- Associated Press - Saturday, December 3, 2016

AUGUSTA, Maine (AP) - Maine residents in need of psychiatric care are being hurt by a shortage of beds as legislators deadlock on a proposal to free up space by building a new facility, according to a leading mental health advocate in the state.

Legislative leaders this week did not approve the construction proposal - which could be built in Augusta and cost $3 million to $5 million - after Democrats raised concerns about who would have oversight of the facility and how it would be funded in the future.

The leaders divided along party lines, and Republican Gov. Paul LePage says his administration will avoid Democrats’ jurisdiction by building the 21-bed facility outside of the Capitol area in Augusta.

A long-overlooked law says that a group of legislative leaders must approve buildings built in a special zone in Augusta known as the Capitol area. The plan has received local and state administrative approval.

Jenna Mehnert, executive director of the Maine chapter of the National Alliance on Mental Illness, said she emailed the leaders a week ago and urged them to support building the unit. Democrat Rep. Sara Gideon, who is nominated as Maine’s next House speaker, said legislators want to protect people with serious mental illness.

The Department of Health and Human Services “has never brought this proposal to the Legislature, but is essentially threatening to build the project elsewhere and at greater cost if they don’t get their way,” she said in a statement.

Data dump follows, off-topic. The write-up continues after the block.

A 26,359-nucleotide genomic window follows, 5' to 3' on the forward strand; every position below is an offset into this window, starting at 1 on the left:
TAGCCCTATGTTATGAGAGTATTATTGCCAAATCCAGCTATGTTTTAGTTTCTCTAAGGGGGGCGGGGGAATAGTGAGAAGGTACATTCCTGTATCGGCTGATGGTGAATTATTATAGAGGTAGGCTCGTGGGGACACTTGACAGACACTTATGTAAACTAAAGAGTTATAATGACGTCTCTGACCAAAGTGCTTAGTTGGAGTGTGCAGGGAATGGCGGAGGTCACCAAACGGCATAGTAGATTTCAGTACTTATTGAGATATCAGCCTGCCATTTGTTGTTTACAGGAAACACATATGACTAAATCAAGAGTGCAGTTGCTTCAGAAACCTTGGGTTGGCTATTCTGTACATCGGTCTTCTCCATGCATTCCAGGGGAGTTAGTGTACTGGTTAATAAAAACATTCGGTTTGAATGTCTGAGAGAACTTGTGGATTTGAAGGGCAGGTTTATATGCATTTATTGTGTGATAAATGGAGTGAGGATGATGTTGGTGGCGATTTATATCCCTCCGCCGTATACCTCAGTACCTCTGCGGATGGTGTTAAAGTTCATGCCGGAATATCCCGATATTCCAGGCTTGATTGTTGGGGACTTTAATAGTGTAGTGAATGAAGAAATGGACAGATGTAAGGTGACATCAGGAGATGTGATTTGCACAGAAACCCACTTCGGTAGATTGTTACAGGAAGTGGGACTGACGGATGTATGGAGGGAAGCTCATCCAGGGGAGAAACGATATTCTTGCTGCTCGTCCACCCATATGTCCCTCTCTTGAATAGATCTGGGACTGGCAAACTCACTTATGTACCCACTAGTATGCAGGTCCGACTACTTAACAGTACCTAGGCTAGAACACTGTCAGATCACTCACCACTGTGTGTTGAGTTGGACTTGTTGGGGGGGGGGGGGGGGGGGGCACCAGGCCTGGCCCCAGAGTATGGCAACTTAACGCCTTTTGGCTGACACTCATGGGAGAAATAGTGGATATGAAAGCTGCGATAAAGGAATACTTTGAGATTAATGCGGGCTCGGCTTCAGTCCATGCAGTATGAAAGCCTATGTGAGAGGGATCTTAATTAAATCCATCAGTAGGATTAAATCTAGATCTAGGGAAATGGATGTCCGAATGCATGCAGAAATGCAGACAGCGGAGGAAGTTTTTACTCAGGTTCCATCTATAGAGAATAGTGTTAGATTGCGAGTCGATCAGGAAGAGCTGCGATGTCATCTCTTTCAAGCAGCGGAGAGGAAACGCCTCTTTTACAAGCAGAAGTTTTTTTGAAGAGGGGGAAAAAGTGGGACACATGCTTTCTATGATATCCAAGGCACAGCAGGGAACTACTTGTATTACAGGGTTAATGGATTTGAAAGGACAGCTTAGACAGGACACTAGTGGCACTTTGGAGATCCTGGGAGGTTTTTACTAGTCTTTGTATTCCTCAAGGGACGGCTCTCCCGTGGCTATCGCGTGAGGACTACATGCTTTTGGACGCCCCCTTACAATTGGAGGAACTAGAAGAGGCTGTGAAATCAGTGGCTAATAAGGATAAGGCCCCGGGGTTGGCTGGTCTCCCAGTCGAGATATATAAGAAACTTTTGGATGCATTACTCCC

But Mehnert said Maine faces a “crisis,” with increasing numbers of individuals waiting in emergency rooms for beds at the state’s only psychiatric center, Riverview Psychiatric Facility.

Mehnert said her group is getting many calls about people spending between eight and 12 days in the halls of emergency rooms because of a lack of space. She said the goal is to get people need hospitalization into beds in 48 hours and not have them waiting for weeks.

The proposed facility would house individuals who receive hospital care after courts deem them not criminally responsible for a wrongdoing because of their mental state.

“They now just need to demonstrate a period of stability before a judge will release them,” Mehnert said.

Mehnert said she hopes Maine will also add state psychiatric beds for minors in the future.

The LePage administration says the proposed facility would be operated by a private vendor and would help the psychiatric center regain federal certification it lost in 2013 following concerns about staffing and the use of Tasers on patients.

In an email, a DHHS spokeswoman said the facility would help Riverview “meet the statewide demand for inpatient psychiatric capacity for civil patients.”

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